It’s possible the ailments afflicting the French drama Rust and Bone are not the result of anything culturally specific. They could simply be the the sole artistic bias of writer-director Jacques Audiard, with no reflection on his fellow, Sorbonne-educated countrymen. But damned if—in their dark, existential, ennui-riddled self-importance—they don’t feel oh-so-French.
As a follow-up to 2009’s Academy Award-nominated prison crime drama, A Prophet, Audiard chooses to explore the weighty, symbol-laden world of scars—both physical and mental. He starts by introducing us to Ali (Matthias Schoenaerts from the visceral indie Bullhead). Ali is a broke ex-boxer, single father to a blond moppet, who flees Belgium to shack up with his estranged sister in Antibes, a seaside resort town in southern France. Struggling to make ends meet as a bouncer, he crosses paths with Stéphanie (the ever-fetching Marion Cotillard from Dark Knight Rises and La Vie en Rose), who’s gainfully employed as a whale trainer. In short order, he’s getting his face tenderized in underground mixed martial arts competitions, and she’s had her legs bitten off by an Orca. No, really.
These two wounded characters drift together, bonded—one supposes—by their mutual, unspoken pain. In the wake of her accident, Stéphanie mopes around her apartment, the camera lingering lovingly on the stumps of her legs. (Producers obviously got their money’s worth out of the special effects.) Ali, unwilling to feel sorry for her (or perhaps incapable of feeling much of anything), does his best to get her out of the house. Eventually, she’s swimming in the ocean, dancing in her wheelchair and trying on a pair of artificial legs. See, she’s physically broken but emotionally resilient. He, on the other hand, is in exceptional physical shape, but his heart’s out to lunch. The we-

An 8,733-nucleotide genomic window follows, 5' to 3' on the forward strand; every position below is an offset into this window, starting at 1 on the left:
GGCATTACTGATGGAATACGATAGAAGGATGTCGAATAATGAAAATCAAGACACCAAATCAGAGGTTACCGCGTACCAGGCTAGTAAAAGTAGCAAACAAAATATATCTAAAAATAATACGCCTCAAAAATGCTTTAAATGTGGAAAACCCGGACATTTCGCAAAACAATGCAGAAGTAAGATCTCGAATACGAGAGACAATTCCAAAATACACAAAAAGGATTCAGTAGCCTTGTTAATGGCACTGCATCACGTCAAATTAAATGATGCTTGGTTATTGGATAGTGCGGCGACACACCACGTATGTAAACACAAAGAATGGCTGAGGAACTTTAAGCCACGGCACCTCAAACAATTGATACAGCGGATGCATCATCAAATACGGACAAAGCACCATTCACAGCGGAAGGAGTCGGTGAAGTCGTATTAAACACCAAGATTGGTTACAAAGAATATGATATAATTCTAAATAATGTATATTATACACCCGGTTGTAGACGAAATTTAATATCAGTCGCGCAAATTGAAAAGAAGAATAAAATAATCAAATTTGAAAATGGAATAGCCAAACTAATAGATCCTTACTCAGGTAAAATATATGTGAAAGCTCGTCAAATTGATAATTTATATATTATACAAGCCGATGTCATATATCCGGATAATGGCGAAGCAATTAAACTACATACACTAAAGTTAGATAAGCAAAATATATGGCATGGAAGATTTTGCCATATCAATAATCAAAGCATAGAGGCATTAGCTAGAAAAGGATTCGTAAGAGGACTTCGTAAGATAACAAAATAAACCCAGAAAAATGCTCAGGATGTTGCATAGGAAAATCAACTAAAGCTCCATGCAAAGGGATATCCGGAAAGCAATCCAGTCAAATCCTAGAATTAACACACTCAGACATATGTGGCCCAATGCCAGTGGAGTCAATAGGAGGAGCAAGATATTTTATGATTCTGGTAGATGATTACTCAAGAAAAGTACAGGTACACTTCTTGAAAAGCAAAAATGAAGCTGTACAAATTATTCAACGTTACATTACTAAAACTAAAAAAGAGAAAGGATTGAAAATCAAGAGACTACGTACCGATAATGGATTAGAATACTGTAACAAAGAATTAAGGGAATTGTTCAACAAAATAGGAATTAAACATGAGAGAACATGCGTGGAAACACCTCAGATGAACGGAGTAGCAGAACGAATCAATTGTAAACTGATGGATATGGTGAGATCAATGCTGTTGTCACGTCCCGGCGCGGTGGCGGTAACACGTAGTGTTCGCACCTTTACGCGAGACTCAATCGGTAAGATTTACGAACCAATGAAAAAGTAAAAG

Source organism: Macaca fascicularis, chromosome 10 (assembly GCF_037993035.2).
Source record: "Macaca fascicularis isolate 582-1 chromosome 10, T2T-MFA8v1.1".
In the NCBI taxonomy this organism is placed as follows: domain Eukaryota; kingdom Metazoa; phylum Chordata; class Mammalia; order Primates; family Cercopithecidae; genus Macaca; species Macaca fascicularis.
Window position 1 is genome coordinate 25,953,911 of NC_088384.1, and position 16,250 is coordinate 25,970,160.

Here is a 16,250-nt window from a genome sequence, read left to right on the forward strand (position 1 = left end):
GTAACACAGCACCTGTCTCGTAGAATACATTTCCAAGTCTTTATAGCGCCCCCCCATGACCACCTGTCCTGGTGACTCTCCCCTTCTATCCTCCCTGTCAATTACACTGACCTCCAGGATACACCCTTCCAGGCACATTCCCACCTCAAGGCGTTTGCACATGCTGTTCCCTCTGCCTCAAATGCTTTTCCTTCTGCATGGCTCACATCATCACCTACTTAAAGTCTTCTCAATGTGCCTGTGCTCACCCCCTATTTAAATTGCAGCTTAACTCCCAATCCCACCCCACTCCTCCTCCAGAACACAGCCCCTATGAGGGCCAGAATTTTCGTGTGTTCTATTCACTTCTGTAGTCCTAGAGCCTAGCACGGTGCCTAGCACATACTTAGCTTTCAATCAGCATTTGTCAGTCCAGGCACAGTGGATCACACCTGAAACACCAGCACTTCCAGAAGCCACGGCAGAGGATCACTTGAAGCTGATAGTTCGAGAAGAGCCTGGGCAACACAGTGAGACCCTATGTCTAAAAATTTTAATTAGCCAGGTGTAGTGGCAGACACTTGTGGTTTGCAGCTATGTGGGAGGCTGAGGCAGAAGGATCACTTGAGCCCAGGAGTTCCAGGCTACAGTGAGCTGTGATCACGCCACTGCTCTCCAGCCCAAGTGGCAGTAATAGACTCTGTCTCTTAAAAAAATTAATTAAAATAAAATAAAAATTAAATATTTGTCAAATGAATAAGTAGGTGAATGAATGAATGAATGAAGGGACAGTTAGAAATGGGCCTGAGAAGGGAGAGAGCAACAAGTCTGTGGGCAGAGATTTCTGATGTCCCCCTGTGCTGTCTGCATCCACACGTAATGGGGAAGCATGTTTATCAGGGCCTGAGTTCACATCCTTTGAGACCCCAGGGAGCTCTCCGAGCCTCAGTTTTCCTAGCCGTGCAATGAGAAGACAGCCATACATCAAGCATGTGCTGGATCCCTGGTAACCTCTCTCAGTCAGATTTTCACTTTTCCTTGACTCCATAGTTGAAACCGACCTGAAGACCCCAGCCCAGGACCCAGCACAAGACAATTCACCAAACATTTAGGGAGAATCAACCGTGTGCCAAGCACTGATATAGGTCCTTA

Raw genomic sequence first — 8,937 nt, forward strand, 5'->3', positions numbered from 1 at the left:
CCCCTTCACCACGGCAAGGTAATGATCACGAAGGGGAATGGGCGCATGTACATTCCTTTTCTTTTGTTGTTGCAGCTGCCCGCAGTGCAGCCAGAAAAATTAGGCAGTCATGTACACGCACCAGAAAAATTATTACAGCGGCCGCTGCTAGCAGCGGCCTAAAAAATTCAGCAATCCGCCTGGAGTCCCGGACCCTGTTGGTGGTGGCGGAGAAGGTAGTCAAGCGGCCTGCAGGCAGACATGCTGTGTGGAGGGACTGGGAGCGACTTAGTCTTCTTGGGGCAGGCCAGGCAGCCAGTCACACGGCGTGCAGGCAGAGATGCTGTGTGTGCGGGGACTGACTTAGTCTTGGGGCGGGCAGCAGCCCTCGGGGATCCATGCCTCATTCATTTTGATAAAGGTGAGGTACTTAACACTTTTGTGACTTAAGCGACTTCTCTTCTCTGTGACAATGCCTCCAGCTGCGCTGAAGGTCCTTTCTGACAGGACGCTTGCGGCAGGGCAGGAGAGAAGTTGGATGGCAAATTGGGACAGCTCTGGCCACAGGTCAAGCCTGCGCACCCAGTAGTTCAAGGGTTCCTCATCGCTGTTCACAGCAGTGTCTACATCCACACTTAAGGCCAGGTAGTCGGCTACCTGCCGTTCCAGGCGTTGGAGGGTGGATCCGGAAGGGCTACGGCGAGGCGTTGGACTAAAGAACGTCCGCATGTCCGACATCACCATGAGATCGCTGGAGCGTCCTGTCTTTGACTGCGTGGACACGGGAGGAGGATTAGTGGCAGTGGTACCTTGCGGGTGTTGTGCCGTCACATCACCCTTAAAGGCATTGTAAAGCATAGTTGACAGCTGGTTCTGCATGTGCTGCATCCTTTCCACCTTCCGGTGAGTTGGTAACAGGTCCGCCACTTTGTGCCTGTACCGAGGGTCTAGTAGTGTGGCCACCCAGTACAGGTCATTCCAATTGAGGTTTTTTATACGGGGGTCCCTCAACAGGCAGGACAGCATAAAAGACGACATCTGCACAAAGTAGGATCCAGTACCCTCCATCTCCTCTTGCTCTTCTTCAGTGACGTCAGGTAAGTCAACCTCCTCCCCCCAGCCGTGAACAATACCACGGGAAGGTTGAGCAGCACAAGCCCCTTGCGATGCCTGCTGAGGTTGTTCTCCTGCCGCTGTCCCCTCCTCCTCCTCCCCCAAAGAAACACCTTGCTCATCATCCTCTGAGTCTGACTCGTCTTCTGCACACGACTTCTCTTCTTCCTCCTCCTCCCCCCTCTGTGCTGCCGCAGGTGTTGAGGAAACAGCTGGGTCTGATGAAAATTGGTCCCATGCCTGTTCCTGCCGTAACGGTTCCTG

It’s clear, of course, that Stéphanie has feelings for Ali. For his part, Ali continues being his usual meathead self—acting as a craptacular father to his son and remaining blissfully unaware of Stéphanie’s swelling emotions. So everyone’s having sex, but nobody’s feeling better about it. No one combines full frontal nudity and depression quite like the French.
There are elements to Rust and Bone that work beautifully. It’s always a pleasure to see Cotillard work, and she does a sublime job here, avoiding any hint of melodrama or histrionics. If ever there was an actress born for glamorous roles, it’s Cotillard. But she remains blissfully free of ego, submerging herself in the role of this physically damaged, emotionally drained woman. The film is shot evocatively, capturing both the beauty and the seediness of its seaside setting—a perfect mirror for the main characters. Clearly, there’s skill in front of and behind the camera.
While individual parts are appealing, though, the film never really pulls itself together. Whale training and fight clubs? Single fathers and booty calls from legless hotties? Like Silver Linings Playbook before it, Rust and Bone feels like three completely different screenplays hot-glue-gunned together. Things only get sillier as the story progresses, with Stéphanie suddenly becoming Ali’s fight manager. The ending is too preposterous to even discuss, turning an admirably unsentimental story into howlingly manipulative bathos.
Kudos to Audiard for trying to assemble such an anti-romantic film and for treating disability with such matter-of-factness. Bonus points for putting Cotillard in front of the camera and letting her do anything, really. But with the mismatched narrative elements and wildly uneven tone, it’s kind of a wash. This tough-love story proves, in the end, to be very tough to love.